Volume 11, Issue 4, Winter 2011
Rev. Kevin L. Flannery, SJ
Vital Conflicts and the Catholic Magisterial Tradition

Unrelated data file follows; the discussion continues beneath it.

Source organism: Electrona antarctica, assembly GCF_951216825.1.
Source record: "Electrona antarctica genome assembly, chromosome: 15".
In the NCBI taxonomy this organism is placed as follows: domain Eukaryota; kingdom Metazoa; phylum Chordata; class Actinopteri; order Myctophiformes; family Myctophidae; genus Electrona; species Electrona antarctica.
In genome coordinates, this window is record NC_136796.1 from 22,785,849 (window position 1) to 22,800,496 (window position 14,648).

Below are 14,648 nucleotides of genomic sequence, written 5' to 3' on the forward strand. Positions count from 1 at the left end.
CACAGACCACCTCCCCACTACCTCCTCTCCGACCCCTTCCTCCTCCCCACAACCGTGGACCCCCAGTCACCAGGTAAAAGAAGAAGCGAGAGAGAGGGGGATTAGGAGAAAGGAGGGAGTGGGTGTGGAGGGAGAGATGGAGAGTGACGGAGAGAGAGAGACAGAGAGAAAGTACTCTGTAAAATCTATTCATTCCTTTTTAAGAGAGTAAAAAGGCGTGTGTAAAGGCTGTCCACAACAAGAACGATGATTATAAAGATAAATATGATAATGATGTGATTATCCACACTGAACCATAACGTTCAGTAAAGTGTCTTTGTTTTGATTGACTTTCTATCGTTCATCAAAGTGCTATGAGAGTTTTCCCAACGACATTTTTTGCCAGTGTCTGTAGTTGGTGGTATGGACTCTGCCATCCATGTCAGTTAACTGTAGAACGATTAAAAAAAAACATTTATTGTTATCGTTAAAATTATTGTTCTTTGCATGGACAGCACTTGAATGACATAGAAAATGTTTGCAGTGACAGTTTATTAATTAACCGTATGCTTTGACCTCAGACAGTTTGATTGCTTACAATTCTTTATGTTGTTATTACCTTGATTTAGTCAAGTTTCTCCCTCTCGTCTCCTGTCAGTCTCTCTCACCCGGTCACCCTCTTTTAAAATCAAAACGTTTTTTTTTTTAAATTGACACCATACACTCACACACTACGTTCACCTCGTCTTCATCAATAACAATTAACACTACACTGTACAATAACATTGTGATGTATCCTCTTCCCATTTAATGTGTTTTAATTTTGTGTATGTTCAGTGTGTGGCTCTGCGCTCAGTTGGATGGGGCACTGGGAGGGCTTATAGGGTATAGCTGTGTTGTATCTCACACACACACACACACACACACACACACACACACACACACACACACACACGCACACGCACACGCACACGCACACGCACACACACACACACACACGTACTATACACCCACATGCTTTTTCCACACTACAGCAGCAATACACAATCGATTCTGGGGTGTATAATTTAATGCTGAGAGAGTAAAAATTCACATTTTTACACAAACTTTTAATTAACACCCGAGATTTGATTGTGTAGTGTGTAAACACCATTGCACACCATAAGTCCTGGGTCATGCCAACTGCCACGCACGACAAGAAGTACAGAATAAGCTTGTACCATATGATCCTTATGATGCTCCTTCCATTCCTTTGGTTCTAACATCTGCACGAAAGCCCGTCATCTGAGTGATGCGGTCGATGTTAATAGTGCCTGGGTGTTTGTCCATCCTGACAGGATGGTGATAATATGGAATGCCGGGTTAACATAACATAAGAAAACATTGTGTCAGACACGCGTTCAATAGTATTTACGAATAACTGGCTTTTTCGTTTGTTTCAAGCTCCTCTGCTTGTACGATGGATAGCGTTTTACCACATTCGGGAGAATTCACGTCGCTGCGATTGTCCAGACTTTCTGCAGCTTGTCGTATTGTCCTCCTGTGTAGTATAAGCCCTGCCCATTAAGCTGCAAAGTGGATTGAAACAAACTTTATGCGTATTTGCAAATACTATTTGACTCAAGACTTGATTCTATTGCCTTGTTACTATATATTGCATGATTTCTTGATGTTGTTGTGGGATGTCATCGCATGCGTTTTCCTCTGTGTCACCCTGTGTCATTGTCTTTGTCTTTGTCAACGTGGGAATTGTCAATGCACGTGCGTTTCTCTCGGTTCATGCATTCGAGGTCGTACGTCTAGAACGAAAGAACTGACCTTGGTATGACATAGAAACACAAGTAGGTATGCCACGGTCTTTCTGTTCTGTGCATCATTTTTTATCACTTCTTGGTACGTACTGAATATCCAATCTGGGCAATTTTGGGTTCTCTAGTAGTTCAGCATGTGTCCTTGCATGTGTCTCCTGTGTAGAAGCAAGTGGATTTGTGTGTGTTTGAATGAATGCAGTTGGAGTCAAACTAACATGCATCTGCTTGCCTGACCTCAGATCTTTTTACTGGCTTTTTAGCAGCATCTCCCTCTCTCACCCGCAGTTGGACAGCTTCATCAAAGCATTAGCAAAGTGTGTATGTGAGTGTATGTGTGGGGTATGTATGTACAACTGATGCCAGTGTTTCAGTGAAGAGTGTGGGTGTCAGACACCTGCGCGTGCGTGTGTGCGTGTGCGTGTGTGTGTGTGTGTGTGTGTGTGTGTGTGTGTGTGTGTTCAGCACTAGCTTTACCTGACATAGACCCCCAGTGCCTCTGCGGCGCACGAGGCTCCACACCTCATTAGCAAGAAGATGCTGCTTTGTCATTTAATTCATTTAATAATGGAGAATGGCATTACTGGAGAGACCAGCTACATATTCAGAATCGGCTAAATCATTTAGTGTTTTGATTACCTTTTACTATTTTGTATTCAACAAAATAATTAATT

This article considers M. Therese Lysaught’s analysis of an apparent abortion that occurred in Phoenix, Arizona, in 2009. Since Lysaught invokes it, the article considers Rev. Martin Rhonheimer’s theory about the bearing of vital conflict situations on the object of the act performed. A vital conflict situation is present when, for instance, the life of a mother might be spared if her fetus is aborted, otherwise she and the fetus will die. The article argues that the use of such situations in this way by Lysaught and Rhonheimer (and possibly others) is incompatible with Church teaching. The article concludes by suggesting that certain cases might be analyzed in such a way that the mother’s life is saved and the fetus dies but there is no direct abortion. National Catholic Bioethics Quarterly 11.4 (Winter 2011): 691–704.